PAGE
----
If you asked me what an apparel collection representing the ceaseless year we're living in looks like, the first word that'd come to mind is "awful." 2020 has been terrible, horrible, no good, and very bad. But despite that, Tombogo has found something endearing amongst the minefield of bad news with its recently released "Freelance" collection.
Tombogo is an L.A.-based label from Tommy Bogo, who got his start printing his own T-shirts and selling them out of his locker. That DIY spirit remains now that he leads a full-fledged brand, whose recent releases have also included hand-painted gradient baseball caps and another hat with cargo pockets that can be replaced by a storm hood. (J Balvin is a bag fan of the latter.)
With a sense of adaptation already baked into Tombogo, that idea is central to its new collection of cargo pants, a zip-up shirt, streetwear basics, and accessories. Whatever you do for work, there's a good chance the pandemic has forced you into a freelance mentality. Creativity, flexibility, and resolve above all have been necessary to encroach on anything near productivity in this groan-worthy "new normal." With clothes that take on the same qualities, Tombogo celebrates the strength we've had to have to endure.
The most adaptive work pants you've ever seen — Tombogo's most innovative creation of the lot is a double-knee canvas work pant ($250) with convertible cargo pockets. The leg-length panels are detachable and reversible, giving the person wearing them three different styles to choose from. Inspired by Carhartt's iconic carpentry pants, they're durable as hell with enough pockets to store any tool you could possibly need.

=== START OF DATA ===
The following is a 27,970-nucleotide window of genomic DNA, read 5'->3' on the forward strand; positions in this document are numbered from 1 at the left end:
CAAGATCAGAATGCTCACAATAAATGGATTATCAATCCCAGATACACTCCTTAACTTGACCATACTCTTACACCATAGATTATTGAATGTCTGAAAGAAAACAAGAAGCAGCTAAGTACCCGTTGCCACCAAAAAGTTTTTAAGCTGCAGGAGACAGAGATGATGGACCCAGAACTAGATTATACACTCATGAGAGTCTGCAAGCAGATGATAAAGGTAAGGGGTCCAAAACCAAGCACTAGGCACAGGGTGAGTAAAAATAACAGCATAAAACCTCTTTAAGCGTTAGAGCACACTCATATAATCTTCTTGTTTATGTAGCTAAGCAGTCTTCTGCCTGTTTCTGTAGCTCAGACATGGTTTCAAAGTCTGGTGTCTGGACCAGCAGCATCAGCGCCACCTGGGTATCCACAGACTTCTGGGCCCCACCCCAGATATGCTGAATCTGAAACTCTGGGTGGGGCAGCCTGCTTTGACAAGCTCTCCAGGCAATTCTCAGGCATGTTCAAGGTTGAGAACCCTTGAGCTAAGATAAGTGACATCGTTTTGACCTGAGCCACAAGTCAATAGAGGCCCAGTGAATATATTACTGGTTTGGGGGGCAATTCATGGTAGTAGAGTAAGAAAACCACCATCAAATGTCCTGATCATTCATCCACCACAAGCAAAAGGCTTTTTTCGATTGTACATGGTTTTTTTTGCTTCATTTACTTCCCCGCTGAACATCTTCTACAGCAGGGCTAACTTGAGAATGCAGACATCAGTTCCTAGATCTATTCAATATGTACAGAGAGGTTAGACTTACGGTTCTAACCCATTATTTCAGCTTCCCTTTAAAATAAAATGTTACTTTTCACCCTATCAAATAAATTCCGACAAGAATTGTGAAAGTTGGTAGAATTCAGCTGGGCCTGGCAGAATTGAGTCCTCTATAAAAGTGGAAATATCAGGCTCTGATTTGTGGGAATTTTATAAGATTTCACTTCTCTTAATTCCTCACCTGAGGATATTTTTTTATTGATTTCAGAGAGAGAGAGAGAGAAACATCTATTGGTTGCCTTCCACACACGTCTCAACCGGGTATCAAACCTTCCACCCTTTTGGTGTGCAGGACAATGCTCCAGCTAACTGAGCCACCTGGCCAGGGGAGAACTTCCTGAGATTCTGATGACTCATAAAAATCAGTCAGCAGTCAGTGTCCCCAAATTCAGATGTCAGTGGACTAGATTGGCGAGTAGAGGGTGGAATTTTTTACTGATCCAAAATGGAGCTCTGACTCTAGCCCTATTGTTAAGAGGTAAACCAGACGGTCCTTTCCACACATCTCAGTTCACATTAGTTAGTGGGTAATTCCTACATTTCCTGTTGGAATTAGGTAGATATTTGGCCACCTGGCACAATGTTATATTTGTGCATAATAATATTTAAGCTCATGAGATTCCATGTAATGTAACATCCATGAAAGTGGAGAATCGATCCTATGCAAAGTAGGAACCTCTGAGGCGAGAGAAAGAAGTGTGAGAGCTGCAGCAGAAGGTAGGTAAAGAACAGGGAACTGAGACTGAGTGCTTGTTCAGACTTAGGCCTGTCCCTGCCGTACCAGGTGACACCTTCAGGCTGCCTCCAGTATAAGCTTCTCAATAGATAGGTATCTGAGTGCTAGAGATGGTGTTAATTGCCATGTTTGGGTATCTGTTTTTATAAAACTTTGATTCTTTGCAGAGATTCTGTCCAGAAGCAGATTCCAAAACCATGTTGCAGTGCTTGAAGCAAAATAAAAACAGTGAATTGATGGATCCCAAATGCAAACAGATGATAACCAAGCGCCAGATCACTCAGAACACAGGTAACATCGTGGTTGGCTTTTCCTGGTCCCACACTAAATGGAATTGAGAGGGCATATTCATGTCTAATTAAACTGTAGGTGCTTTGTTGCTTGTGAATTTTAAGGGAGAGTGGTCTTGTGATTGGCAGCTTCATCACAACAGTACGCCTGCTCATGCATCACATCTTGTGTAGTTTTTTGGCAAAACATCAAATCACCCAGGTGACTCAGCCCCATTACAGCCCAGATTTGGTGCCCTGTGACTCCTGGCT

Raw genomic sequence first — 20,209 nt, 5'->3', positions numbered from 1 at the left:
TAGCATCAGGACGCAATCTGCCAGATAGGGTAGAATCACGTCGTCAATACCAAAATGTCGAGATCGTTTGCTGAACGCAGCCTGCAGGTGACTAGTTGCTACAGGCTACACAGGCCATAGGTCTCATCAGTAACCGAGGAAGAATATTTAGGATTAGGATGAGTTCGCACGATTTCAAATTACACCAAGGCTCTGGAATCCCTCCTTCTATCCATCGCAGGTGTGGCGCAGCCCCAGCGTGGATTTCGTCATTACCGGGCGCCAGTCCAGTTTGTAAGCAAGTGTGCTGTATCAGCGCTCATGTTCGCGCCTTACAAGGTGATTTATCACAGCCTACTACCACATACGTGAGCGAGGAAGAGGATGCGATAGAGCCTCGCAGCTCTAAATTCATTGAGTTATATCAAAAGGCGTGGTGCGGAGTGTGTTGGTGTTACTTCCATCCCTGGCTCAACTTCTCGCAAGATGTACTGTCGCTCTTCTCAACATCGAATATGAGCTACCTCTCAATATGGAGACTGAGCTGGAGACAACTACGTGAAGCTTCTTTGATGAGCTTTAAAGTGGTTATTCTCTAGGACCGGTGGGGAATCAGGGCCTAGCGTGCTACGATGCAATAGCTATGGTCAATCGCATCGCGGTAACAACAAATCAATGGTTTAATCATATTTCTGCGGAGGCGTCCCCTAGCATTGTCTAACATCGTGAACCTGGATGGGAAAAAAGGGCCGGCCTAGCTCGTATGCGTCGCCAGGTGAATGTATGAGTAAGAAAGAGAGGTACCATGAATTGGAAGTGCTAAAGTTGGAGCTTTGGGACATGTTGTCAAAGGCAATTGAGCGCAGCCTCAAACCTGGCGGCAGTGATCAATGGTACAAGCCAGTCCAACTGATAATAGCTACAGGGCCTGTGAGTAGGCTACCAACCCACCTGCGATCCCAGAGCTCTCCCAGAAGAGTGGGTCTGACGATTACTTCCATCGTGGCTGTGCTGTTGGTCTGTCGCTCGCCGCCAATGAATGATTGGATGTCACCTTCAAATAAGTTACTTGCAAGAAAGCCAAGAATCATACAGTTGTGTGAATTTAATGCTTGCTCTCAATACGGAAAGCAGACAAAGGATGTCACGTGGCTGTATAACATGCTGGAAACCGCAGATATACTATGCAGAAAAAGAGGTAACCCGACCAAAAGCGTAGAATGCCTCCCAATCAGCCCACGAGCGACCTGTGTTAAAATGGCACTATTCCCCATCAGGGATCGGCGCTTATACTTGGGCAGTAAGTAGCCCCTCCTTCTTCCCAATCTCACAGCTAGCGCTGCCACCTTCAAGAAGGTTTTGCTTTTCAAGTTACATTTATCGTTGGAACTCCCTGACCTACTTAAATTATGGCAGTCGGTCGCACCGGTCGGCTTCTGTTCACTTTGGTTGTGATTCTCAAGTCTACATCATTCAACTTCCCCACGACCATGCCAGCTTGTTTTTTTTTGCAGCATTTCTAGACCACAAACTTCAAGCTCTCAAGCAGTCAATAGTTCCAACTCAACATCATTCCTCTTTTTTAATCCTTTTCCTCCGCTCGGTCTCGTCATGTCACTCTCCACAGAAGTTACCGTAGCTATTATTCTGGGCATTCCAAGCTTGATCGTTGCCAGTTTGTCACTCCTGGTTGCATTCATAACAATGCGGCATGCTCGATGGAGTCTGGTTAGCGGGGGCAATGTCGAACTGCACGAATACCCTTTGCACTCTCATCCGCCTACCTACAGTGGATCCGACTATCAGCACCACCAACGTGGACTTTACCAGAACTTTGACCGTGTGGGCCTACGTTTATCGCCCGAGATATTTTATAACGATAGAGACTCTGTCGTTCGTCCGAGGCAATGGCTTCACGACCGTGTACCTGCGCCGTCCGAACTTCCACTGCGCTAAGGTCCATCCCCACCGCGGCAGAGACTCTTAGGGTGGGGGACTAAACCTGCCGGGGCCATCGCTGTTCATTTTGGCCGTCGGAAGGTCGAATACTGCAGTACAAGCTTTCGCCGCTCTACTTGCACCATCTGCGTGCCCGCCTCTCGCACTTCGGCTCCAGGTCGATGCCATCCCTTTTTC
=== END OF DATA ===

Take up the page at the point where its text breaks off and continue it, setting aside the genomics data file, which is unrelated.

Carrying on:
A half-zip shirt ($180) is also convertible, with zip-off sleeves to help it serve double duty as a jacket. Two-tone corduroy makes it all the more dynamic, and each shirt is cut and sew. And if you're looking for something new to stash in or on the shirt and pants, Tombogo also has a micro-ruler keychain and multi-purpose carabiner (both $15) amongst the accessories.
If comfort and leisure have been more of a priority during lockdown, a hand-dyed kimono ($90) made of jersey cotton may be the perfect new piece to loaf about in. It too is cut and sew and provides plenty of room to live in.
A more overt ode to freelancing — The range of basics takes "freelance" more literally, slapping it in arched, block-letter text onto T-shirts ($50), hoodies ($90), and crewneck sweatshirts ($80). As someone who's spent a third of my career without a full-time job, I feel very much seen. They don't give out medals for scraping together enough work to (barely) live off of and then chasing down the checks, but these tops can say the same thing. (Once again, in this warped head of mine, that would be "You fuckers can't kill me.")
Tombogo's Freelance collection is available now through its website, although some colors of select products have already sold out. Take that too as a sign that you're not alone in feeling the pressure this year hath wrought.